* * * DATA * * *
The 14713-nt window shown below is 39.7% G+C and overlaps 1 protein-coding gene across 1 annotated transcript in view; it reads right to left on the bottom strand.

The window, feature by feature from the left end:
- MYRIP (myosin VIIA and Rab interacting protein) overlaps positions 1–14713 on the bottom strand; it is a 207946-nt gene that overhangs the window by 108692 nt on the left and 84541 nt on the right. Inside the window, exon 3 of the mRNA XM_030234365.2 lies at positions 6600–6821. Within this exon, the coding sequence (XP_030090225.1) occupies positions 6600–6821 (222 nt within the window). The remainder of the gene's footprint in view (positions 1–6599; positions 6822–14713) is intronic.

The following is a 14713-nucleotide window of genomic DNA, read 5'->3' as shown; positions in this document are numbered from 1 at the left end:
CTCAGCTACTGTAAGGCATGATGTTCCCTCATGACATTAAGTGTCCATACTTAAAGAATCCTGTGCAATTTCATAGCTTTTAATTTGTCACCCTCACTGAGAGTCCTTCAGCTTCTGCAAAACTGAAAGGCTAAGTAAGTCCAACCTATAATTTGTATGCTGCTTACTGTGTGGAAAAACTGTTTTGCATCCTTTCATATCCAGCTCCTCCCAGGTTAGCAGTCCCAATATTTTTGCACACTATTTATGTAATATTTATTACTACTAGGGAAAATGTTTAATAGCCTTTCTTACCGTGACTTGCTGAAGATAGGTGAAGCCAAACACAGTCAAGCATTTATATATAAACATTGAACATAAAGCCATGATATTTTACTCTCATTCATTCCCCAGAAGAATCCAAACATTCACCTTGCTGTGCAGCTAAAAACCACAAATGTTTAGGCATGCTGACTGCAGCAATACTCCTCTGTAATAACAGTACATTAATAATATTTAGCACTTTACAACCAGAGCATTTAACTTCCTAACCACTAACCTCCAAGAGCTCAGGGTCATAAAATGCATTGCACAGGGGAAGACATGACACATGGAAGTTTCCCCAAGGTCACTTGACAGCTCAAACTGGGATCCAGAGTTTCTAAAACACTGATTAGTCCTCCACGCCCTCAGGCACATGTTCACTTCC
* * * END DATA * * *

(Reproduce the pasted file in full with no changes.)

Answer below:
The 14713-nt window shown below is 39.7% G+C and overlaps 1 protein-coding gene across 1 annotated transcript in view; it reads right to left on the bottom strand.

The window, feature by feature from the left end:
- MYRIP (myosin VIIA and Rab interacting protein) overlaps positions 1–14713 on the bottom strand; it is a 207946-nt gene that overhangs the window by 108692 nt on the left and 84541 nt on the right. Inside the window, exon 3 of the mRNA XM_030234365.2 lies at positions 6600–6821. Within this exon, the coding sequence (XP_030090225.1) occupies positions 6600–6821 (222 nt within the window). The remainder of the gene's footprint in view (positions 1–6599; positions 6822–14713) is intronic.

The following is a 14713-nucleotide window of genomic DNA, read 5'->3' as shown; positions in this document are numbered from 1 at the left end:
CTCAGCTACTGTAAGGCATGATGTTCCCTCATGACATTAAGTGTCCATACTTAAAGAATCCTGTGCAATTTCATAGCTTTTAATTTGTCACCCTCACTGAGAGTCCTTCAGCTTCTGCAAAACTGAAAGGCTAAGTAAGTCCAACCTATAATTTGTATGCTGCTTACTGTGTGGAAAAACTGTTTTGCATCCTTTCATATCCAGCTCCTCCCAGGTTAGCAGTCCCAATATTTTTGCACACTATTTATGTAATATTTATTACTACTAGGGAAAATGTTTAATAGCCTTTCTTACCGTGACTTGCTGAAGATAGGTGAAGCCAAACACAGTCAAGCATTTATATATAAACATTGAACATAAAGCCATGATATTTTACTCTCATTCATTCCCCAGAAGAATCCAAACATTCACCTTGCTGTGCAGCTAAAAACCACAAATGTTTAGGCATGCTGACTGCAGCAATACTCCTCTGTAATAACAGTACATTAATAATATTTAGCACTTTACAACCAGAGCATTTAACTTCCTAACCACTAACCTCCAAGAGCTCAGGGTCATAAAATGCATTGCACAGGGGAAGACATGACACATGGAAGTTTCCCCAAGGTCACTTGACAGCTCAAACTGGGATCCAGAGTTTCTAAAACACTGATTAGTCCTCCACGCCCTCAGGCACATGTTCACTTCC